Tuesday, November 18, 2014

writing on the go: memoir 26

When our first son, Greg, was seventh months old we moved to Pocatello, Idaho. Life there came as a culture shock with its slow pace and farm tractors on the highway. A sign boasted "Idaho: Like America 50 Years Ago." And although we saw bumper stickers with "Don't Californicate Idaho," people were super nice to us. From my journal September 9, 1983:
     The Sunday paper has three FULL pages of weddings and two of golden anniversaries. The dry cleaners do your American flags for free. There's a used-car dealer named Rick Cheatum. Neighbors introduced themselves as "Mr. & Mrs" and they're our age! The mailman stopped to talk and told us about his 6-week-old baby who has colic and that his wife loves to read romances. Backyards have clotheslines with socks, aprons and undershirts, vegetable gardens, stacks of firewood and big collie dogs sleeping under shade trees. Alleys are narrow with a spine of grass. 
     We stayed in a motel while searching for a rental. I hand-wrote several book reviews on a couch in the lobby, then the manager kindly offered his typewriter. While Greg crawled around the filing cabinets and desk in his office, I typed my column on the five-layered carbon paper. Tore off the top sheet and mailed it to Art Seidenbaum.
     Since The Times was still transitioning to computers, I once needed to phone in a column. I spoke as clearly as possible, articulating all punctuation and odd spellings. It took about forty minutes. As explained to me, someone transcribed my recorded voice -- typed it, I assumed -- then delivered a hard copy to one of the editors in Book Review. After corrections, it was sent to production for galley pages, which returned to Art for final editing to appear in the Sunday section. So many steps.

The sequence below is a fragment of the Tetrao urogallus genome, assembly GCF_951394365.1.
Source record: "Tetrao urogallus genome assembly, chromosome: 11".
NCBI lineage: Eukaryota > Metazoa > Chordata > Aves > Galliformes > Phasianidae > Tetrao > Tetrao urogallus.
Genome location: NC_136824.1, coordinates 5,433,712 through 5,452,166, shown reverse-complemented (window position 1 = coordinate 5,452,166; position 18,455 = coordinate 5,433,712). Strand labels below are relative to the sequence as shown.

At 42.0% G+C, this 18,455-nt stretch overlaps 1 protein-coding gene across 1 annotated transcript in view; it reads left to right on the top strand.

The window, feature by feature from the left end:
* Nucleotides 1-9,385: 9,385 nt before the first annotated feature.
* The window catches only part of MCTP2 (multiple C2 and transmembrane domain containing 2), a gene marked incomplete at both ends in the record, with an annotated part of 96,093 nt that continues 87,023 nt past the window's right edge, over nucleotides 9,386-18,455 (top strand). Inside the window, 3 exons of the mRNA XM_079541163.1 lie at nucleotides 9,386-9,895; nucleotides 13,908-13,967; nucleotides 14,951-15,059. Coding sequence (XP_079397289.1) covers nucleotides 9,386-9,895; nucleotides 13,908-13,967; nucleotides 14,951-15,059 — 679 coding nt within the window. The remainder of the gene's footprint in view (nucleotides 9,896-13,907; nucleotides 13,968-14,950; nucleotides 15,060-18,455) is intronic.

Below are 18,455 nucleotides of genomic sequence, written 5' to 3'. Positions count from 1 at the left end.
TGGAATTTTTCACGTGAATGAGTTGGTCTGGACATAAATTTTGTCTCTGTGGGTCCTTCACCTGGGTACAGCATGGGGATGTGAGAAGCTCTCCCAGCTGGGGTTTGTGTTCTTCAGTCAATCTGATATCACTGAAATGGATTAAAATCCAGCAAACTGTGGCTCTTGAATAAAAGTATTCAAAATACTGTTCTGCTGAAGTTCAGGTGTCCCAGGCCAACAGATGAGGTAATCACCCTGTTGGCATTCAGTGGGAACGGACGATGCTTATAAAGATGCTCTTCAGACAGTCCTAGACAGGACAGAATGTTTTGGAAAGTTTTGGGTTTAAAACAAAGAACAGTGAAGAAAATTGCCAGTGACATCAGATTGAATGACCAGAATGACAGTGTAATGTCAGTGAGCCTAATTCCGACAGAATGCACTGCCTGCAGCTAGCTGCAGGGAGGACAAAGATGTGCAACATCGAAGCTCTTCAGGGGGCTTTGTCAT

In that motel office I could not have imagined myself today, in my sunroom with a paper-thin computer on my lap. Just one keystroke, quiet as a whisper, I can send an entire novel to my publisher before you've finished reading this sentence.

From LONGHAND: ONE WRITER'S JOURNEY, to be published Spring 2015.

Tuesday, November 11, 2014

LA Times book columnist: memoir 25

In my joyful distractions of marriage and motherhood I had no time to work on a novel, but was able to keep up occasional book reviews for the LA Times. While we were living in San Luis Obispo, California, Editor Art Seidenbaum called one morning with an interesting offer: "Our Soft Cover columnist is leaving. Think you'd like take it on?"
     "Yeah!" I answered without pause.
     "Good," he said. "Every other week do a round up of mass-market paperbacks, eight in each column. Like stringing together a bunch of Notables. You'll do fine. Pay is $250 per."
     After we hung up, I calculated. Mass-markets are those 4x7s racked in grocery stores, newly published, not re-prints. Four a week! I have a baby. I'm a zombie-head low on sleep. I want time to swim and walk more. What was I thinking? Art had given me the phone number of the departing columnist.
     "Do you read every single book all the way through?" I asked.
     "Nooooo," he answered. "Skim, summarize, write. Easy."
     The first carton that UPS set on our porch weighed a ton. I selected obscure authors because I wanted to give them a chance the famous had already enjoyed. But how do you skim a novel and be fair about its content? You'd miss plot nuances that could make what might at first seem mediocre turn into a heart-stopper. If flippant, you could devastate a new writer.
     Over the next few years I did skim, but only almanacs, diets, recipes, and how-to's. Anything with a plot, I read cover to cover. Mysteries, Science Fiction, Romance. 
     I loved staying home doing mommy stuff and reading for my column. When baby Greg and I got antsy, we'd talk long walks downtown with the buggy then roll back to our bungalow. Writing the Soft Cover column was fun and great discipline. Limited to just a few lines per book taught me to keep it tight. No extra words.
    Meanwhile I submitted short pieces to periodicals about motherhood and infants, obviously not breaking new ground because everything was rejected. I tried writing picture books but they, too, were rejected. Becoming an author was going to be harder than I'd realized.   

From BLUE SKIES: ONE AUTHOR'S JOURNEY, to be published this Fall.